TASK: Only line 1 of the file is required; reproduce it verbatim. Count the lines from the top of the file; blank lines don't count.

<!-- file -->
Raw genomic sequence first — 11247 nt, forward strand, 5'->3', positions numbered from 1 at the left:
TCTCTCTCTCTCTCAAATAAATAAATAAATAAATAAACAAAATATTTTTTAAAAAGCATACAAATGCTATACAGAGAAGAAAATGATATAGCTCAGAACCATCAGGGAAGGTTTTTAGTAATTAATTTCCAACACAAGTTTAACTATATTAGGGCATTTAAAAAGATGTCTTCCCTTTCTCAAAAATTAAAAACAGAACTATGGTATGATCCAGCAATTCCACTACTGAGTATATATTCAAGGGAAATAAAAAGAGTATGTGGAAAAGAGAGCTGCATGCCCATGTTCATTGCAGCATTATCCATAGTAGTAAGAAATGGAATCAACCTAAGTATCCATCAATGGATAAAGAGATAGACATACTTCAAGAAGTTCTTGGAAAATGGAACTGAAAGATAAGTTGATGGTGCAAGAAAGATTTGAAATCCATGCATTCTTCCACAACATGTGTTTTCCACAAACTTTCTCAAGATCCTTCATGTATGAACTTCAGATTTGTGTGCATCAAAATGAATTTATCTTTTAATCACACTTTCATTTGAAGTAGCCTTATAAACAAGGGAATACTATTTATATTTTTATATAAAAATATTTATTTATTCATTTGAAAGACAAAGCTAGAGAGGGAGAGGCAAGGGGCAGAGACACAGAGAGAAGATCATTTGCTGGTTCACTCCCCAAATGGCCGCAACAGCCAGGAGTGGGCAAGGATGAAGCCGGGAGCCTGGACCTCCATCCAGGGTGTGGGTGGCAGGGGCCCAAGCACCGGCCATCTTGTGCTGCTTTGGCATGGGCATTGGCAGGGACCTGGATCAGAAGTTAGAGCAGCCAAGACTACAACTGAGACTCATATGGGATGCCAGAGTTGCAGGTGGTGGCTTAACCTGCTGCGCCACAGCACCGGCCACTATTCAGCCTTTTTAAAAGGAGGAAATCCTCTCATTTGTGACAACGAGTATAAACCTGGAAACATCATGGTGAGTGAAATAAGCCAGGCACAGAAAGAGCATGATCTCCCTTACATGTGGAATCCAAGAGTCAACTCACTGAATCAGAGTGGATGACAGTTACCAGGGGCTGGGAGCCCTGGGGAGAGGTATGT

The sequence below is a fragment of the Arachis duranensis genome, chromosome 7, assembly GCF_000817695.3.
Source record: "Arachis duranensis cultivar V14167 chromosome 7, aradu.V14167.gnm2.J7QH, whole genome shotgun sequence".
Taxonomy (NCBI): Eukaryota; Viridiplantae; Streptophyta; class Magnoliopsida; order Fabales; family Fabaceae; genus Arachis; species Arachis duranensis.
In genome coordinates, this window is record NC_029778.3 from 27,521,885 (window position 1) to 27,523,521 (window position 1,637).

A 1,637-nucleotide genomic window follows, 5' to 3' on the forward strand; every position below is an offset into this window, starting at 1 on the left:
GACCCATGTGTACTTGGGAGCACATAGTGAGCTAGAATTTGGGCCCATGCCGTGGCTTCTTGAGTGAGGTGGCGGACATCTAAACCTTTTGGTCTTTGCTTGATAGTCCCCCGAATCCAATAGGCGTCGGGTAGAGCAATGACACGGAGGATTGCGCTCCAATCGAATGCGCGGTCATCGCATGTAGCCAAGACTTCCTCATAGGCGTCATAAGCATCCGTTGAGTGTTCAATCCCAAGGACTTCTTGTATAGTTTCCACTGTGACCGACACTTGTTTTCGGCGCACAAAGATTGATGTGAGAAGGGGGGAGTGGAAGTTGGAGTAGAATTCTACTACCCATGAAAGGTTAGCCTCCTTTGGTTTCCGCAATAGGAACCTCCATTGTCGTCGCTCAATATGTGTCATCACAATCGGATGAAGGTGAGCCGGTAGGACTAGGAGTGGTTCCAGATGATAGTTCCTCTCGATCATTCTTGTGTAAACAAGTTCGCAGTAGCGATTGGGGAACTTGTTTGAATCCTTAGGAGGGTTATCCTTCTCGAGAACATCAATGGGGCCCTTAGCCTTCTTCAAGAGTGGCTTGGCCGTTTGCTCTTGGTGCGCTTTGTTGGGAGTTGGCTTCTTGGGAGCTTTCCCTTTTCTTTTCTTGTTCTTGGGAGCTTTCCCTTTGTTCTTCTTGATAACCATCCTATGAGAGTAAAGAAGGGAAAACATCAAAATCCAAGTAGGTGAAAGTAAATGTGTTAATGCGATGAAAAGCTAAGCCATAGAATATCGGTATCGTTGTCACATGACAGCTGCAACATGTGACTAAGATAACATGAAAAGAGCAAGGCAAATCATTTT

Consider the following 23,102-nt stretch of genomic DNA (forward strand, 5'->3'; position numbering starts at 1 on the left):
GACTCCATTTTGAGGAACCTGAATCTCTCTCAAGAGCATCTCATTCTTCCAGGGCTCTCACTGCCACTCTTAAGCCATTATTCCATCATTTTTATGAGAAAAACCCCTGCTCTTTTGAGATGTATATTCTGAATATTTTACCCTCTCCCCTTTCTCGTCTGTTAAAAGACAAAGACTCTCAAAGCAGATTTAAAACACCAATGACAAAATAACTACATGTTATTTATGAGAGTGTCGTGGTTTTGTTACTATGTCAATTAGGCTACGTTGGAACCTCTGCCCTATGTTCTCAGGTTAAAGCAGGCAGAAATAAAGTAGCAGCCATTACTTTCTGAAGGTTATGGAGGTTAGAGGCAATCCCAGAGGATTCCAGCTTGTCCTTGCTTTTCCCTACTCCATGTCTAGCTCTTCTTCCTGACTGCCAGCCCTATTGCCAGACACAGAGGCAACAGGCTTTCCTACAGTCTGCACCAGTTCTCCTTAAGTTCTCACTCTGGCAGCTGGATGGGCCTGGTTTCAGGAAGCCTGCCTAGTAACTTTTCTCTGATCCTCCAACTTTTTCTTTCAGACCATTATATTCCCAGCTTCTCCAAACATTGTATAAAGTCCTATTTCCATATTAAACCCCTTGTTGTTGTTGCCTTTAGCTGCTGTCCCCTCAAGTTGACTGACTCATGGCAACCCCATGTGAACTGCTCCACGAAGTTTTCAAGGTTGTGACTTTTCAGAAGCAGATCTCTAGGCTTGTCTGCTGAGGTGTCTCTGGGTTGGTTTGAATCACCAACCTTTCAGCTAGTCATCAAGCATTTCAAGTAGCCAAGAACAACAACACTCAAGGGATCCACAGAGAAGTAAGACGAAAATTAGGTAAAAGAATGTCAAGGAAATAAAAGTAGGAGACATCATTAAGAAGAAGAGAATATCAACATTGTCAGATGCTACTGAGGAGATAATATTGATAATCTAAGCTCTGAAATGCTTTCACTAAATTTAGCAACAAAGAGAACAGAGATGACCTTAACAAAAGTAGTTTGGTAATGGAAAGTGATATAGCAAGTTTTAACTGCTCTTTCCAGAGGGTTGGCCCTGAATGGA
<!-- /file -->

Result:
Raw genomic sequence first — 11247 nt, forward strand, 5'->3', positions numbered from 1 at the left: